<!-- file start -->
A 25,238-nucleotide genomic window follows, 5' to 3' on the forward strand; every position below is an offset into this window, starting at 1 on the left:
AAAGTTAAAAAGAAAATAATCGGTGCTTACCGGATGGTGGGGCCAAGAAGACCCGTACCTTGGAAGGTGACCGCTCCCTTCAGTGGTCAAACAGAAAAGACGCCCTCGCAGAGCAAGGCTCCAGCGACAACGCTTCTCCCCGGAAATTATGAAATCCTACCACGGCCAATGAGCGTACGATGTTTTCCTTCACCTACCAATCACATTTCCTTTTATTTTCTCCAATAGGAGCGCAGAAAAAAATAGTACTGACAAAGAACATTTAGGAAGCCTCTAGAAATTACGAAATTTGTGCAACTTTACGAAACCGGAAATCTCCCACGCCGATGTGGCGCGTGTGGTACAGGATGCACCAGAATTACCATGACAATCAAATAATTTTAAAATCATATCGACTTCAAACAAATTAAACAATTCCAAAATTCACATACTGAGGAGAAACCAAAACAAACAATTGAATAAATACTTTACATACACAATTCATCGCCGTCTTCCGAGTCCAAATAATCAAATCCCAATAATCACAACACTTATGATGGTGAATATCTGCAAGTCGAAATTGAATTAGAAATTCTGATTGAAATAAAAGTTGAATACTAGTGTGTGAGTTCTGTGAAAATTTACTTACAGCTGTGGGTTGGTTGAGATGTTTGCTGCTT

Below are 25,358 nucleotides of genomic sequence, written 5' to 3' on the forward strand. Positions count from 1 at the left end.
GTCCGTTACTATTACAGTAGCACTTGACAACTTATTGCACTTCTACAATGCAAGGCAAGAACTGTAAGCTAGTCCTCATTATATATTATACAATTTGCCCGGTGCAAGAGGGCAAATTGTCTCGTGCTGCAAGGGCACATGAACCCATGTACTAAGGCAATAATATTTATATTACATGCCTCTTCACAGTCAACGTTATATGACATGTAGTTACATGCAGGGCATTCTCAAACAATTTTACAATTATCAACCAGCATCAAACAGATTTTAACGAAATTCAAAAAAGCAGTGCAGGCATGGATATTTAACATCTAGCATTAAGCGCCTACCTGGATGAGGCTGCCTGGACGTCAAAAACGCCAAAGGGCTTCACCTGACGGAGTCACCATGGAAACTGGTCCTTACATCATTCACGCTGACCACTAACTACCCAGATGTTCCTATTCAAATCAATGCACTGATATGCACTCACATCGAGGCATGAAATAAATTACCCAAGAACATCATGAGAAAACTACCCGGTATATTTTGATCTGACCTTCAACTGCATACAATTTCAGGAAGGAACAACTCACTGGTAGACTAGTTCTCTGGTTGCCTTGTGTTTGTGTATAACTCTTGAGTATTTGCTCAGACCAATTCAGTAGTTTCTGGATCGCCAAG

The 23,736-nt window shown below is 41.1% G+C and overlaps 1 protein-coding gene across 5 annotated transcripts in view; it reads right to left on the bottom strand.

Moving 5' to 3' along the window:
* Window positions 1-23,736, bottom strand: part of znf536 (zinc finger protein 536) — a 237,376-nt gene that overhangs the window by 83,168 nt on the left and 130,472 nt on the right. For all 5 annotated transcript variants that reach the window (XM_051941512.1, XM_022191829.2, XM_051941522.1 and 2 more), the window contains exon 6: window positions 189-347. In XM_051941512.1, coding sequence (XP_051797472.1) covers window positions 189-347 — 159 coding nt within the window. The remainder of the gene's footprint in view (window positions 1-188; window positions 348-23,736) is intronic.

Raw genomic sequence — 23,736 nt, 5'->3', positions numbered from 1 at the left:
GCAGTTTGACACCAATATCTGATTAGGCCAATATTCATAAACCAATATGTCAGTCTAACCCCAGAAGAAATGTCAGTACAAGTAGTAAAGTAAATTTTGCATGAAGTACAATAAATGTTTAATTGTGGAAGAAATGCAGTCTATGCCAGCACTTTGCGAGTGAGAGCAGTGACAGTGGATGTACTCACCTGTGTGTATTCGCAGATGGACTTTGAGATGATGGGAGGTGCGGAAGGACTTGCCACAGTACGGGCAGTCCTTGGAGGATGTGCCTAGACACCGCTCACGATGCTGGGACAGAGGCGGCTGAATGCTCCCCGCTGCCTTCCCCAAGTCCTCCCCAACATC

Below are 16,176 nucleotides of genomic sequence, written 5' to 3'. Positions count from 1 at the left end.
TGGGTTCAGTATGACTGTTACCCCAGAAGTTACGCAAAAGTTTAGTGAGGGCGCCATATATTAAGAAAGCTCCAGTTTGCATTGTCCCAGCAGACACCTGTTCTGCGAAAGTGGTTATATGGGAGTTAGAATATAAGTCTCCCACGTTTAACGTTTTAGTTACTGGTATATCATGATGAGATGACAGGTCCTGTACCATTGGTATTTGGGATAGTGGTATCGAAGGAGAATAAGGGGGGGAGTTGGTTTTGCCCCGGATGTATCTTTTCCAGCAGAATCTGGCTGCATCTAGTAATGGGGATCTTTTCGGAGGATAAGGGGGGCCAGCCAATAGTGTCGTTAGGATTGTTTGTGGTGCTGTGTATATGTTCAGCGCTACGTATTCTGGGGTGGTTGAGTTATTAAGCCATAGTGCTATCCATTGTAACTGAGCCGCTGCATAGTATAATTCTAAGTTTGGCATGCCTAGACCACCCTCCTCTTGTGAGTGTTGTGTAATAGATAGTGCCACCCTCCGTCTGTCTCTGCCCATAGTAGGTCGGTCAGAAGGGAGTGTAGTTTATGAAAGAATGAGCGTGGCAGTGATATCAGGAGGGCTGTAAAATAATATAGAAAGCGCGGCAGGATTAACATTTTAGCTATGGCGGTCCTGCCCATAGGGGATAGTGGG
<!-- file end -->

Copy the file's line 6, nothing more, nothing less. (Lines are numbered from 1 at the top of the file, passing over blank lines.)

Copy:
Moving 5' to 3' along the window: